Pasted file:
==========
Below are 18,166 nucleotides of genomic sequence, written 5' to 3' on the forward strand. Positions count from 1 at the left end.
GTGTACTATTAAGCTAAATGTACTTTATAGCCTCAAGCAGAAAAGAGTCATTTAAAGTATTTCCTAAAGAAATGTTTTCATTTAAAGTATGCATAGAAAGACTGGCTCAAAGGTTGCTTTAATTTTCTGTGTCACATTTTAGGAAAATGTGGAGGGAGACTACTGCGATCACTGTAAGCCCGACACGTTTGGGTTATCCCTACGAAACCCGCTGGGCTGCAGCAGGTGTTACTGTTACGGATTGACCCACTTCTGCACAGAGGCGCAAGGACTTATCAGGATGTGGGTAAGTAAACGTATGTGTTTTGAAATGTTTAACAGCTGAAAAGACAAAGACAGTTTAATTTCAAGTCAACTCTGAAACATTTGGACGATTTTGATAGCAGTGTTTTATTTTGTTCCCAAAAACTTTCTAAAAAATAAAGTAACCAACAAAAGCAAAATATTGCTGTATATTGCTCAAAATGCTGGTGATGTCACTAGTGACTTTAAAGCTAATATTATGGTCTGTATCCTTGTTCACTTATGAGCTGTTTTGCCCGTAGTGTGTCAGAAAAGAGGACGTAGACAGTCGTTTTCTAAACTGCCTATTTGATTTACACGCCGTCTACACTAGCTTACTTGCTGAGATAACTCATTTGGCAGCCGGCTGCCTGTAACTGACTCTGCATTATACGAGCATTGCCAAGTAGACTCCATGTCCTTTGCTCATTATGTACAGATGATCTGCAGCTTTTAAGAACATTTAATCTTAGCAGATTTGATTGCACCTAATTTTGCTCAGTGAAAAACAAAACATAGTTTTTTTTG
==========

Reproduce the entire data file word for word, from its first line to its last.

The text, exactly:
Below are 18,166 nucleotides of genomic sequence, written 5' to 3' on the forward strand. Positions count from 1 at the left end.
GTGTACTATTAAGCTAAATGTACTTTATAGCCTCAAGCAGAAAAGAGTCATTTAAAGTATTTCCTAAAGAAATGTTTTCATTTAAAGTATGCATAGAAAGACTGGCTCAAAGGTTGCTTTAATTTTCTGTGTCACATTTTAGGAAAATGTGGAGGGAGACTACTGCGATCACTGTAAGCCCGACACGTTTGGGTTATCCCTACGAAACCCGCTGGGCTGCAGCAGGTGTTACTGTTACGGATTGACCCACTTCTGCACAGAGGCGCAAGGACTTATCAGGATGTGGGTAAGTAAACGTATGTGTTTTGAAATGTTTAACAGCTGAAAAGACAAAGACAGTTTAATTTCAAGTCAACTCTGAAACATTTGGACGATTTTGATAGCAGTGTTTTATTTTGTTCCCAAAAACTTTCTAAAAAATAAAGTAACCAACAAAAGCAAAATATTGCTGTATATTGCTCAAAATGCTGGTGATGTCACTAGTGACTTTAAAGCTAATATTATGGTCTGTATCCTTGTTCACTTATGAGCTGTTTTGCCCGTAGTGTGTCAGAAAAGAGGACGTAGACAGTCGTTTTCTAAACTGCCTATTTGATTTACACGCCGTCTACACTAGCTTACTTGCTGAGATAACTCATTTGGCAGCCGGCTGCCTGTAACTGACTCTGCATTATACGAGCATTGCCAAGTAGACTCCATGTCCTTTGCTCATTATGTACAGATGATCTGCAGCTTTTAAGAACATTTAATCTTAGCAGATTTGATTGCACCTAATTTTGCTCAGTGAAAAACAAAACATAGTTTTTTTTG